On April 23, 1962, BEVERLY HILLS filed its amended and supplemental complaint for declaratory judgment, injunction and other relief, adding as defendants, appellants, Eugene Webb, Jr., Marguerite R. Webb, Richards Matthews, Jr., Robert C. Rufi, and Eugene C. Jones, hereinafter referred to as the "WEBB GROUP", and who formerly constituted the officers and board of directors of BEVERLY HILLS, and appellees, Lytton Financial Corporation, a corporation, Bart Lytton, Beth Lytton, Thomas W. Clarke, Samuel J. Sills, H. P. Braman, and Glenn Wilson, hereinafter referred to as the "LYTTON GROUP".
The amended complaint incorporated resolutions of BANK BOARD, dated January 26, 1962, and March 30, 1962, charging, inter alia, in essence that contracts of March 1961, between the WEBB GROUP and the LYTTON GROUP, and transactions arising therefrom, under which the WEBB GROUP transferred to the LYTTON GROUP the control of BEVERLY HILLS, and sold to the LYTTON GROUP the capital stock of Southland Company, an escrow and insurance company organized to handle escrows and insurance for BEVERLY HILLS and other customers, and other transactions relating thereto or in connection therewith, were in violation of law and the rules and regulations of BANK BOARD; that the election of members of LYTTON GROUP as members of the Board of Directors of BEVERLY HILLS was illegal; that in connection with said transactions the WEBB GROUP violated their fiduciary duty to the members of BEVERLY HILLS and improperly profited from the transactions; and that the LYTTON GROUP were at fault in participating in said transactions.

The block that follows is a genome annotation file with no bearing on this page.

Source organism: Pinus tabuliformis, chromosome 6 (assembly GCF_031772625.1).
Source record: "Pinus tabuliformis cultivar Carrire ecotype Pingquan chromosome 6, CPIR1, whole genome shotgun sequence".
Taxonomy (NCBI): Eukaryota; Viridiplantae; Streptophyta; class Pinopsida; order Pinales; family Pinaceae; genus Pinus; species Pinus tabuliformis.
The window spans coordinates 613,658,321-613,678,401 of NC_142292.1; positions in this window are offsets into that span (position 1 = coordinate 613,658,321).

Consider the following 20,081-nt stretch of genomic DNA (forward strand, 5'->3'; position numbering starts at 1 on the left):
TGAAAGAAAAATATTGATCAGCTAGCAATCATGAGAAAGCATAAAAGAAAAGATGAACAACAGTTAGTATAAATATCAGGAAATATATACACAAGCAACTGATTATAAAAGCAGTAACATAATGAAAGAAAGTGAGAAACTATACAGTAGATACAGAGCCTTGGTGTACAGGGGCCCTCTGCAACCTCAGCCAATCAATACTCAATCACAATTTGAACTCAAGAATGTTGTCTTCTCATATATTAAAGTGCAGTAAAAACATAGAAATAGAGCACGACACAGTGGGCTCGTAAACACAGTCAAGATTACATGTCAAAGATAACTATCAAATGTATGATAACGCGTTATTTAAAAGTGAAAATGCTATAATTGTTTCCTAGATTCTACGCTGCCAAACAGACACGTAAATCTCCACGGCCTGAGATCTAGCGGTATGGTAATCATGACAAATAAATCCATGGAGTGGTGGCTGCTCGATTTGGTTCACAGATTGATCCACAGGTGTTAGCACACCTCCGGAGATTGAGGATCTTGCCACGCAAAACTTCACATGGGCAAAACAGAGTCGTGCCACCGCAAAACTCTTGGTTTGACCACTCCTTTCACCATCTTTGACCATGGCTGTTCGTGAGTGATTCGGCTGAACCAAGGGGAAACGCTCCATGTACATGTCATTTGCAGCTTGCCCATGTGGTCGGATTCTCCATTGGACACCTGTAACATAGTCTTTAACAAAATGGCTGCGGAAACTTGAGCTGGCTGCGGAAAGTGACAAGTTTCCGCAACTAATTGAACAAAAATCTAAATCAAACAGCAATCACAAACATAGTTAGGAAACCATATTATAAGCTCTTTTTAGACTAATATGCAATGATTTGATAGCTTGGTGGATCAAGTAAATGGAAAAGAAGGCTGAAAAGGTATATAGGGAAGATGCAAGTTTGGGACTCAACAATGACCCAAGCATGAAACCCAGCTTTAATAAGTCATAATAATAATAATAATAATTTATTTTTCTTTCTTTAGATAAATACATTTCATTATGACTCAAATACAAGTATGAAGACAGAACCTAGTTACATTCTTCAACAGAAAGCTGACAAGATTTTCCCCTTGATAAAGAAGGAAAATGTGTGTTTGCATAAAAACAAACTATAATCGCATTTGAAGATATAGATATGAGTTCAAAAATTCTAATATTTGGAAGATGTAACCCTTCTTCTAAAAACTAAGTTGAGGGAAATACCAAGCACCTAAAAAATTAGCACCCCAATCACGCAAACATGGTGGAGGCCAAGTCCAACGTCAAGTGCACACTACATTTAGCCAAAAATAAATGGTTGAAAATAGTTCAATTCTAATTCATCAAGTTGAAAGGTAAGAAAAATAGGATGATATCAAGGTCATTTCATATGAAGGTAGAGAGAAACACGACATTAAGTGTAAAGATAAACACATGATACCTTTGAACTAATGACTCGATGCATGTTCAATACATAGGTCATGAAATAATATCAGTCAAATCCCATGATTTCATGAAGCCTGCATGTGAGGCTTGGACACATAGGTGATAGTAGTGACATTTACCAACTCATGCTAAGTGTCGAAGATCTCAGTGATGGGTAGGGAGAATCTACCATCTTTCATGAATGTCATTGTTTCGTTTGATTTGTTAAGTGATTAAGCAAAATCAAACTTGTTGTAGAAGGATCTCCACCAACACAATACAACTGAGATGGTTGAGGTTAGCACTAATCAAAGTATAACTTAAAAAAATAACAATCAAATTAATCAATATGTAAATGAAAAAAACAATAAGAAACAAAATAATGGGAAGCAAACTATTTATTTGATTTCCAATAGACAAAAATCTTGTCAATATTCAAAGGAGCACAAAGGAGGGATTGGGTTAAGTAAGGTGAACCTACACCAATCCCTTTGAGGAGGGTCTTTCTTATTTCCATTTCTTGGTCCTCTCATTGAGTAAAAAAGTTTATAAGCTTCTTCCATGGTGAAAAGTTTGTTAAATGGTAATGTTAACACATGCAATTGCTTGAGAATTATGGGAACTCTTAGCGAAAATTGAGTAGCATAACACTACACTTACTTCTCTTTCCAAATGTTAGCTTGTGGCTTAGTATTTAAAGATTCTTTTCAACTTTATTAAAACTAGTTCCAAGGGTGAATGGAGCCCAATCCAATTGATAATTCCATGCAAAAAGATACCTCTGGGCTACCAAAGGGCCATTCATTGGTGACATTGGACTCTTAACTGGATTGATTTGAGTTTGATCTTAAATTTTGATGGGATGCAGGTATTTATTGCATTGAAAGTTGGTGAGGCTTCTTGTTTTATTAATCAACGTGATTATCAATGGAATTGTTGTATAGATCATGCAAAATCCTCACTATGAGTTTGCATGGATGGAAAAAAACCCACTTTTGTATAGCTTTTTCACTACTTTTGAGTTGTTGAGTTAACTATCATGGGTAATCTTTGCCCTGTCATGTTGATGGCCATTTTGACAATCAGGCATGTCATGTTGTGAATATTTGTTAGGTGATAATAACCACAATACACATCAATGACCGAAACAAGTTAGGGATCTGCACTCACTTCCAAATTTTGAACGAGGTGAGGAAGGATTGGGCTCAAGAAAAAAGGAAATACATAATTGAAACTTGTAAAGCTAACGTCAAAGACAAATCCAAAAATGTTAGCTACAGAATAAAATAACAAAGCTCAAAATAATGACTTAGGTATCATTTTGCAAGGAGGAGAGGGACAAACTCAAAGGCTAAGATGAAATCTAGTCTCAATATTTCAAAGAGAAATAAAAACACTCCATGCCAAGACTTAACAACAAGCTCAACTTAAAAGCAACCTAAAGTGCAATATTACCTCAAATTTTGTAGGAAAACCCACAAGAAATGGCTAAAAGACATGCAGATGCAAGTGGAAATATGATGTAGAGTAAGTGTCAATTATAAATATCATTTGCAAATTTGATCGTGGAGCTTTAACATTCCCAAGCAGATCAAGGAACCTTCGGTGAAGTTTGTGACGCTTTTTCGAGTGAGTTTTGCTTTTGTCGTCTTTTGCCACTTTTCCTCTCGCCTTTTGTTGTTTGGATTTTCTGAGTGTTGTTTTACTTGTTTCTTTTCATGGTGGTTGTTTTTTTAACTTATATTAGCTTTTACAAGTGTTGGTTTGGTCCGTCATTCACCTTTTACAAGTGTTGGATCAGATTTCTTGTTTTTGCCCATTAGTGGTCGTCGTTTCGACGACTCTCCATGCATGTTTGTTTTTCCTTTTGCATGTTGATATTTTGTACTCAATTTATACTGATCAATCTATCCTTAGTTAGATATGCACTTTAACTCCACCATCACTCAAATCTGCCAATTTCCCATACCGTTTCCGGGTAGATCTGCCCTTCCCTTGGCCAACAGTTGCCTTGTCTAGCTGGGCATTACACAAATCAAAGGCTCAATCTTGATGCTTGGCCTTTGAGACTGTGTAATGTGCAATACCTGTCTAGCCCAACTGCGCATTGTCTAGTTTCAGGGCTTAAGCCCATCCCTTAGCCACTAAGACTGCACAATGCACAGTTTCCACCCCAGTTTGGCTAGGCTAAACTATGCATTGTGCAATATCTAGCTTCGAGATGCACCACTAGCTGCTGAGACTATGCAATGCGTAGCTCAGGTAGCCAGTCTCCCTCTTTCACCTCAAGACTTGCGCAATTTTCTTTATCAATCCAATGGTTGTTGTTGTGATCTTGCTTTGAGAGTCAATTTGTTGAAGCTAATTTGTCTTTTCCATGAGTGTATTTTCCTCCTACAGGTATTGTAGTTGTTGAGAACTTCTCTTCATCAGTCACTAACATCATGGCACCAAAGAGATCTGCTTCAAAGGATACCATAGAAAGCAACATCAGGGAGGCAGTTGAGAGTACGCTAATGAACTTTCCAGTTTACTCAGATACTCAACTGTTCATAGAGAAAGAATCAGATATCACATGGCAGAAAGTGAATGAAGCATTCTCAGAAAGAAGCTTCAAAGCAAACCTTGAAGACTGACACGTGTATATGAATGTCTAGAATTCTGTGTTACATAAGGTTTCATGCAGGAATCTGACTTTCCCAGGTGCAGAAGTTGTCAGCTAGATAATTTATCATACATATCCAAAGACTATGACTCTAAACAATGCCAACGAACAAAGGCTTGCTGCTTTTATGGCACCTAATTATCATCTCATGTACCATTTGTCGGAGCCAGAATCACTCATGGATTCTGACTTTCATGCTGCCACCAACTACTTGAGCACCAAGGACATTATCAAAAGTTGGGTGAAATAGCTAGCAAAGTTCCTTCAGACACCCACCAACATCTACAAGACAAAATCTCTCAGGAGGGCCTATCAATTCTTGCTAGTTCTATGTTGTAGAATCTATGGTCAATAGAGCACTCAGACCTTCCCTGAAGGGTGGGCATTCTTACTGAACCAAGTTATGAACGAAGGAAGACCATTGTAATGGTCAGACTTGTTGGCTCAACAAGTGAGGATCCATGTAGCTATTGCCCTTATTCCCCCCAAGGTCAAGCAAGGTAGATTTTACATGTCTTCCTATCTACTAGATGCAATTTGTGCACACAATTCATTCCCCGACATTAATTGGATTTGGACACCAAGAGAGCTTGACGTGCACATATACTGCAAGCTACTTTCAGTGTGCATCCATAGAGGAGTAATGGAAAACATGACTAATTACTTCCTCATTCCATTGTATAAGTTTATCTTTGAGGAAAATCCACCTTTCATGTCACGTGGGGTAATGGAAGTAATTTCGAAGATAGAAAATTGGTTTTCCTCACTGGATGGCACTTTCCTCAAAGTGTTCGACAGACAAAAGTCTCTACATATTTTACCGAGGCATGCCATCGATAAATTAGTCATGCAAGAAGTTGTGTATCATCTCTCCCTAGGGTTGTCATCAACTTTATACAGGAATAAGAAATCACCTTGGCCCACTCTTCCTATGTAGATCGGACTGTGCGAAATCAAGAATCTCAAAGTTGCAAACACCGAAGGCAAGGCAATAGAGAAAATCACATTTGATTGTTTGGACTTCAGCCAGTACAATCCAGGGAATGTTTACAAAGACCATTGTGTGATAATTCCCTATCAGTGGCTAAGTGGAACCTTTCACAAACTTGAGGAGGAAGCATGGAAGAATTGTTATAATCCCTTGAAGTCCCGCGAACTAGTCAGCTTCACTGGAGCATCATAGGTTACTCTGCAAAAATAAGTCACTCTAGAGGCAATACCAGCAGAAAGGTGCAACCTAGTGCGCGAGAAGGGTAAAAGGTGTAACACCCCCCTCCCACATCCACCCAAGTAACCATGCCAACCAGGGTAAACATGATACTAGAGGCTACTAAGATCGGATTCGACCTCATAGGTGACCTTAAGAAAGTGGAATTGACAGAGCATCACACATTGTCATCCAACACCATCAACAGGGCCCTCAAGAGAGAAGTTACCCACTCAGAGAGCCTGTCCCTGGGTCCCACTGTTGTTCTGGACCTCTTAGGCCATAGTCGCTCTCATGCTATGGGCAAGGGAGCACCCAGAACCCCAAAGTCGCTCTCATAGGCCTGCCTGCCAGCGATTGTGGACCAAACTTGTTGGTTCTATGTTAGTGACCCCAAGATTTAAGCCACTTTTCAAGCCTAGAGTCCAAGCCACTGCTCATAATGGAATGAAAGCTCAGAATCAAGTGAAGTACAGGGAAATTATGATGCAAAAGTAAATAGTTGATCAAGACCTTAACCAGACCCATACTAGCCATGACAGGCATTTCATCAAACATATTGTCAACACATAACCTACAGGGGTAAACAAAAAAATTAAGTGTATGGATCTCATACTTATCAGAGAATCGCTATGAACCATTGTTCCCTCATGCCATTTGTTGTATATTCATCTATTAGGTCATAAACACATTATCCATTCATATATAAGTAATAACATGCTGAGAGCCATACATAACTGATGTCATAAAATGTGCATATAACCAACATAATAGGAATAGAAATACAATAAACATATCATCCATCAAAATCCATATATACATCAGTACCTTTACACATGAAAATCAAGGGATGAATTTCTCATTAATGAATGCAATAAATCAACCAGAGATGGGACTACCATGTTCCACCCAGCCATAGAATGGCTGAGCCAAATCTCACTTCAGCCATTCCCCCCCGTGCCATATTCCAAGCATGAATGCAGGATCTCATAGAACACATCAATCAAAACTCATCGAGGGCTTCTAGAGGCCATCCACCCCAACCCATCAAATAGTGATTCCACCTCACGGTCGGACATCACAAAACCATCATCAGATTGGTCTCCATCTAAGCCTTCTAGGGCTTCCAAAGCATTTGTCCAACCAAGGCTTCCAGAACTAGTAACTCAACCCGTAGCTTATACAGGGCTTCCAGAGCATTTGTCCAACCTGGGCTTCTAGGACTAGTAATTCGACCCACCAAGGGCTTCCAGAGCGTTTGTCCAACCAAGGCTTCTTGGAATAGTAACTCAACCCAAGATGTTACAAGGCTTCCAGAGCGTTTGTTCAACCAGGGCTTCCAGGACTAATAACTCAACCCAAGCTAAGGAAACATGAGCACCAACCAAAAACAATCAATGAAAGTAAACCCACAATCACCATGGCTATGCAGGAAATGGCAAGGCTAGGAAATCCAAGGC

The amended complaint further alleges the existence of a controversy between BEVERLY HILLS and BANK BOARD with respect to the charges set forth in said resolutions, it being the position of BEVERLY HILLS that the transaction and the change of management was lawful in all respects, and the position of BANK BOARD being that the charges stated in the resolutions constituted violations of law and required correction.
As further allegations it is alleged in the complaint that the WEBB GROUP and the LYTTON GROUP are parties to the controversy and that they contend the transactions and the changes in management of BEVERLY HILLS were in all respects lawful, whereas, it is the position of BANK BOARD that they violated the law, and the rules and regulations of BANK BOARD; that the members of said GROUPS should be given an opportunity to protect their respective interests; that they are joined as parties defendant subject to the authority of the court to treat them as plaintiffs or defendants as may appear to become appropriate.
The amended complaint prays that the court adjudicate and declare the rights, obligations and status of BEVERLY HILLS and each of the members of the WEBB GROUP and of the LYTTON GROUP with respect to the controversies alleged, and order the performance of any and all obligations found to exist on the part of any such parties, and that BANK BOARD be enjoined from proceeding further with the hearing of charges set forth in the resolutions above mentioned.